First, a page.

Now that we are inside the editor, we are going to look at the top menu and select Window, and from the dropdown, select Package Manager. On the top left corner, there is a “+” sign showing another dropdown. Click on Add package from git URL… from this list. Insert the following into the space:
and install the package. It will read out as Millicast in the Package Manager as Dolby acquired it, and it is what powers Dolby.io‘s Real Time Streaming Solution. And that should be it; the plugin has been installed! If any complication is faced during this step, visit the getting started guide on our documentation.
II. Establishing Credentials and Video Resolution
Before starting with the stream, we will need to do one more thing. On Assets, create a new folder and title it “Credentials”. Once inside, right-click and navigate to Create>Millicast>Credentials. This will allow us to set up credentials once and attribute them to the plugin’s components without having to rewrite them every time.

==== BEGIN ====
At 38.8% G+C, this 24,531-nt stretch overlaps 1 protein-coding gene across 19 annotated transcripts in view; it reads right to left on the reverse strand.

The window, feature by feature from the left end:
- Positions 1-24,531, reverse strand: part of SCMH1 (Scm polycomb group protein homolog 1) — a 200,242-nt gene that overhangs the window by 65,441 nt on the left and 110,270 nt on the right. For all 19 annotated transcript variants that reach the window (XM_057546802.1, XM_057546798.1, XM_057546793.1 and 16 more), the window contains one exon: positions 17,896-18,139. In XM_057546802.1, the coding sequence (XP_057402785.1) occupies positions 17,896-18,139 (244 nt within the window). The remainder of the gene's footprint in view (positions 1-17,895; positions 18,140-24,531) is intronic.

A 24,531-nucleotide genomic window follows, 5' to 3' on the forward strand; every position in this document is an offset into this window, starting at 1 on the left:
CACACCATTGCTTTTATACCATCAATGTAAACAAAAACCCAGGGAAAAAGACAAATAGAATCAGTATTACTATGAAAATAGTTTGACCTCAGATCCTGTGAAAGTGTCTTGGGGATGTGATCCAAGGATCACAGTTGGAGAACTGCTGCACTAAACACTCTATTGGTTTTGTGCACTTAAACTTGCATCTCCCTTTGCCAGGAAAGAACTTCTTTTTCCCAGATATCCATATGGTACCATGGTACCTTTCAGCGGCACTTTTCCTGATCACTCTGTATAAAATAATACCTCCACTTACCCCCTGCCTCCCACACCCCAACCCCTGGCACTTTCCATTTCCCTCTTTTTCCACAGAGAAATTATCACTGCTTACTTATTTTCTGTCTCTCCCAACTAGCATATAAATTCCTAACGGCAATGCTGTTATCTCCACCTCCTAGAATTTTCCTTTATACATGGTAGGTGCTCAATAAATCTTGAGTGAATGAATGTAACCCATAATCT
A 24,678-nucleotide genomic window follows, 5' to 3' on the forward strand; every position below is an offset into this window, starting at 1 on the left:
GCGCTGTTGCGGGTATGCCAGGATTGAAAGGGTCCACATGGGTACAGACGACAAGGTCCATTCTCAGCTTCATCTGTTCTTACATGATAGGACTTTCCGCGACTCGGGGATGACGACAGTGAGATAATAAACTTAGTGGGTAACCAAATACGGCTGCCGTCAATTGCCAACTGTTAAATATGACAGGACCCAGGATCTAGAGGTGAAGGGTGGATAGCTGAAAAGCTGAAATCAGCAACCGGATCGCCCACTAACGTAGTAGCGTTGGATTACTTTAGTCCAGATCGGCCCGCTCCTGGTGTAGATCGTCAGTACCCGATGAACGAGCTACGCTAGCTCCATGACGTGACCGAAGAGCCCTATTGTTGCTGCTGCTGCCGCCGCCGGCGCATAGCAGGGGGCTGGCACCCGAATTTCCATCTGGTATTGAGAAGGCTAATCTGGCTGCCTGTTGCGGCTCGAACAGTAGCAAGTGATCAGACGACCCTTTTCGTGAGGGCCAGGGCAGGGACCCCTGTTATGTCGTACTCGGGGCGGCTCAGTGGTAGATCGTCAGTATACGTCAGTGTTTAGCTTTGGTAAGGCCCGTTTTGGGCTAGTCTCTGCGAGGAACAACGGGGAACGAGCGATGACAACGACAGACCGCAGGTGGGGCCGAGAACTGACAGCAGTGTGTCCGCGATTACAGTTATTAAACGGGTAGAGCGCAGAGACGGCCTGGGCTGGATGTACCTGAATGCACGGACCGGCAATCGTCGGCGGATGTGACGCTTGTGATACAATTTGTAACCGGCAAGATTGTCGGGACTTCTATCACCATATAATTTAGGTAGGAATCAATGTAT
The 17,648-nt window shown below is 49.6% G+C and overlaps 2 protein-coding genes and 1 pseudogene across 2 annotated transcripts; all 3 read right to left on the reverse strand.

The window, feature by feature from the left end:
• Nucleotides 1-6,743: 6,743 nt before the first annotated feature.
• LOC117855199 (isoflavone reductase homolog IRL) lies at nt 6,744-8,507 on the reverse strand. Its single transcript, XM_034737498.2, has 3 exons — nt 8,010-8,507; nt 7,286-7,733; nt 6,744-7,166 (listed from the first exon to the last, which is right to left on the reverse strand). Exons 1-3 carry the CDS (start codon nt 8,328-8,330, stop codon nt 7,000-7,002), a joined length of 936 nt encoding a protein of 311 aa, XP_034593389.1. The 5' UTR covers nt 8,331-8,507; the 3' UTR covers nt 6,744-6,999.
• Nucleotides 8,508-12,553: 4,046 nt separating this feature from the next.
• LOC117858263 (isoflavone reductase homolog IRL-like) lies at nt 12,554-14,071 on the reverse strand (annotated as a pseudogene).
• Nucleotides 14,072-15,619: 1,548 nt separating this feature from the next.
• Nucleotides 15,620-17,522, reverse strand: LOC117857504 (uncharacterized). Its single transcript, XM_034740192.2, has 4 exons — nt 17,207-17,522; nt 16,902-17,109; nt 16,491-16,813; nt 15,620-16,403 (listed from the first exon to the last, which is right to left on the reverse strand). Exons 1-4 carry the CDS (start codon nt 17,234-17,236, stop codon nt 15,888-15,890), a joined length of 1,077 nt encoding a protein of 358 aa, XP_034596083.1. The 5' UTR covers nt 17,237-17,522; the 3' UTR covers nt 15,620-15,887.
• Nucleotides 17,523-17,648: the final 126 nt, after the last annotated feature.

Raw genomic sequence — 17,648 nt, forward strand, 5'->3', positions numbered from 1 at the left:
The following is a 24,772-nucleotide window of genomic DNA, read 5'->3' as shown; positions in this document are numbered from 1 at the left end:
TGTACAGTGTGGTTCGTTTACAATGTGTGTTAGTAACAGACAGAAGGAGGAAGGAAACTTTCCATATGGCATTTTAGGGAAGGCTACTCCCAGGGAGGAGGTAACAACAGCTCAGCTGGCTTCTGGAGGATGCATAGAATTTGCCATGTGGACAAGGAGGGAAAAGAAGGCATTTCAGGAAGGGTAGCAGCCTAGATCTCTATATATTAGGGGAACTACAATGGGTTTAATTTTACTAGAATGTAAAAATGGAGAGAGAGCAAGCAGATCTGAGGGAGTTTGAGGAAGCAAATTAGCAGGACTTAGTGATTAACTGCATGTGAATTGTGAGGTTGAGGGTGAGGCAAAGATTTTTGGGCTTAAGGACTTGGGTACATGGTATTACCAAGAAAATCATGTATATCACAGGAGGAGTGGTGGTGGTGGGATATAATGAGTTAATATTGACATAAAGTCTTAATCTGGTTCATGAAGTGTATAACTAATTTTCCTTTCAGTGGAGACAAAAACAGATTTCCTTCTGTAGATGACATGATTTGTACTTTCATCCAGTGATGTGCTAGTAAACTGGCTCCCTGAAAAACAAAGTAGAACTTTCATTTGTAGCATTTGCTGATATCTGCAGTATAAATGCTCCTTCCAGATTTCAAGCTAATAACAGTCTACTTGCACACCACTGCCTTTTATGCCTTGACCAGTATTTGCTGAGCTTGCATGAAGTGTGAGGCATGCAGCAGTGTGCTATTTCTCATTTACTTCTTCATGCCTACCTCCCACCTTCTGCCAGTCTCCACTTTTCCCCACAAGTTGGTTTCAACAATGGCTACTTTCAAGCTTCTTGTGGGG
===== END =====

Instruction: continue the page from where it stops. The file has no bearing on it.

Next, we must go to our Dolby.io Streaming portal. If you are new, Dolby.io offers 50GBs of streaming bandwhich every month for free from the moment you sign up. Once inside, make a new stream token, and preferably make a wild-card token. A wild-card token (.*) allows for the use of any arbitrary stream name in the publishing path; simply check off the circle stating Allow any stream name. With the token made, navigate inside settings and view the API tab to collect your Account ID and Publishing Token. The next step is not required; however, it is good practice if you want to create a secure stream. Go to the settings on the subscriber token and copy/paste the token on the last remaining field of your Credentials. Consult our docs if you would like more information about creating a subscriber token and the different customization possible.